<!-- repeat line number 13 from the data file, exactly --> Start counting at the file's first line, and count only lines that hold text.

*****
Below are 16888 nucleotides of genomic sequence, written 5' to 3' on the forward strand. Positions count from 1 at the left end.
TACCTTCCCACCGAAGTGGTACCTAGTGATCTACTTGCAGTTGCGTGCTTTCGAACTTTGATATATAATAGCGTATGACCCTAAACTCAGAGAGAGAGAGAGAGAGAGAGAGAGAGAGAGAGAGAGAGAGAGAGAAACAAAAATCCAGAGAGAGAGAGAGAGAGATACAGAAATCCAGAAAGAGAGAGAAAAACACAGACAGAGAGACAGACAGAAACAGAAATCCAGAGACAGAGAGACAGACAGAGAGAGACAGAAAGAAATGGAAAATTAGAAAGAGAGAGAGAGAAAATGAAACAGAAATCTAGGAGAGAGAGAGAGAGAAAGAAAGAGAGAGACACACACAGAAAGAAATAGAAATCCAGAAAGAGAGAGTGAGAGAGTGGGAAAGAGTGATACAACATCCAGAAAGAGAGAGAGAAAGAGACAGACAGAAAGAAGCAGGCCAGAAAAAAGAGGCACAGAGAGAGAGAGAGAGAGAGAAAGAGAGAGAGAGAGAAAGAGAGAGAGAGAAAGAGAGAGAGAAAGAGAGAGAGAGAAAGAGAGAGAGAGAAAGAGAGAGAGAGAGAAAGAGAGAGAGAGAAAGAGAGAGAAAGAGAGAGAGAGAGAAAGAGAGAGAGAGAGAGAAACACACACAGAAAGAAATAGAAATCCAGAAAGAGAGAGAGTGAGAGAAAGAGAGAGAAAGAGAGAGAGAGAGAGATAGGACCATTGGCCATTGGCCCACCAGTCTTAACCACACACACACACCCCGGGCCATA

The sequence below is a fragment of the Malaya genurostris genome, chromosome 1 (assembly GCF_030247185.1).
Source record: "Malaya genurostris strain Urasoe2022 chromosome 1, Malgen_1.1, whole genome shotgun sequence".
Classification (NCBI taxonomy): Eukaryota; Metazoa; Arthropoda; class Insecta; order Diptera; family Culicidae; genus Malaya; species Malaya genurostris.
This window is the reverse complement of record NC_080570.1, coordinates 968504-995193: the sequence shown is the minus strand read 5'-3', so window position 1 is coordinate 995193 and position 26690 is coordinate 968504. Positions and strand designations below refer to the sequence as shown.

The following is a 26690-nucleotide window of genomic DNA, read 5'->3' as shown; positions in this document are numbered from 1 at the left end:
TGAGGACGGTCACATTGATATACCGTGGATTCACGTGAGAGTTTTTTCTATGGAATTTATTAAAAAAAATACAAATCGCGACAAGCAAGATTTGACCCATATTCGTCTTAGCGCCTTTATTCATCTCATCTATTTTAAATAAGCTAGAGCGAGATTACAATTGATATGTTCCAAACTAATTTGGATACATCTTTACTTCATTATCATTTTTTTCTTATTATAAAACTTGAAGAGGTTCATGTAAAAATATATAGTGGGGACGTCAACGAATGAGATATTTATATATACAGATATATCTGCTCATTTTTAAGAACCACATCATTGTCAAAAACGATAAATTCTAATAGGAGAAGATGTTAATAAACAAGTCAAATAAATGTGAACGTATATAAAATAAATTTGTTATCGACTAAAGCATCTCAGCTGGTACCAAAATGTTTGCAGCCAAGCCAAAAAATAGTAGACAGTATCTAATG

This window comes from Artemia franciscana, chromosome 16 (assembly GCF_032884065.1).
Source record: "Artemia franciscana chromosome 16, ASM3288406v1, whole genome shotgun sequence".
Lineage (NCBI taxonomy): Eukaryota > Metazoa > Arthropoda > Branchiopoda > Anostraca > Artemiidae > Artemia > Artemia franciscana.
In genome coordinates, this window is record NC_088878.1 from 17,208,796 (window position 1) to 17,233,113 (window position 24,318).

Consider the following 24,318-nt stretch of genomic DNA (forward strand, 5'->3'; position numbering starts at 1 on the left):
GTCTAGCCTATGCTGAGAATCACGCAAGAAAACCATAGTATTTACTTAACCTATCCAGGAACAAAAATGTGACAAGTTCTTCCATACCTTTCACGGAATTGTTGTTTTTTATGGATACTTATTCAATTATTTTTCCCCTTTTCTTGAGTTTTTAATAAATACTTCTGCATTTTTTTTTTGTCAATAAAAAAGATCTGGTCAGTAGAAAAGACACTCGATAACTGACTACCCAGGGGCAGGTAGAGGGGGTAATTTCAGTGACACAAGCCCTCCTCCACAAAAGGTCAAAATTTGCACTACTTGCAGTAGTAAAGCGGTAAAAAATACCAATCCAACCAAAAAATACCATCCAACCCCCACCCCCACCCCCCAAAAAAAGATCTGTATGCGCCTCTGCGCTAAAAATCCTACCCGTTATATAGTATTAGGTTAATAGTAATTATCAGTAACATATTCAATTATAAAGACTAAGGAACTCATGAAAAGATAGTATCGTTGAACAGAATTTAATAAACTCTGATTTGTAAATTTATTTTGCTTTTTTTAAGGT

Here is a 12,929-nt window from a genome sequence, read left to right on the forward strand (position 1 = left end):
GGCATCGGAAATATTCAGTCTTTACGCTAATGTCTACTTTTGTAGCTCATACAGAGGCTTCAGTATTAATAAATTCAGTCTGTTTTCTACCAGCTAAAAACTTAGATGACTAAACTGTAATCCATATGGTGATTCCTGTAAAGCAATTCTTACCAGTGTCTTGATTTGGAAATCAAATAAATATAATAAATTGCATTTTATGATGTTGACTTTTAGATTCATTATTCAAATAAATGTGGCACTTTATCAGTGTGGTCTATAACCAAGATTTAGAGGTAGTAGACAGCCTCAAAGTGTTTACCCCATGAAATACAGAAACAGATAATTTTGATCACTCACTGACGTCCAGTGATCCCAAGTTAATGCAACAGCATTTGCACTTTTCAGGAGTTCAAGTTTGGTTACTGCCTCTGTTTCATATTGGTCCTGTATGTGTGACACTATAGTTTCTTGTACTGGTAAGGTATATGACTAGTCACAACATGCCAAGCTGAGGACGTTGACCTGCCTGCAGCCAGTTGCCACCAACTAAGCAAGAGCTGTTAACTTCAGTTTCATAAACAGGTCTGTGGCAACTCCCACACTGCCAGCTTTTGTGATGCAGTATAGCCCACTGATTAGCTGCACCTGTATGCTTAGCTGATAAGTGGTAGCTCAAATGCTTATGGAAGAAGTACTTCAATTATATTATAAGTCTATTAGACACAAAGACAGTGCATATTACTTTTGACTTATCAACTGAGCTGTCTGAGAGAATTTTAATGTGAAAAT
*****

Consider the following 24,318-nt stretch of genomic DNA (forward strand, 5'->3'; position numbering starts at 1 on the left):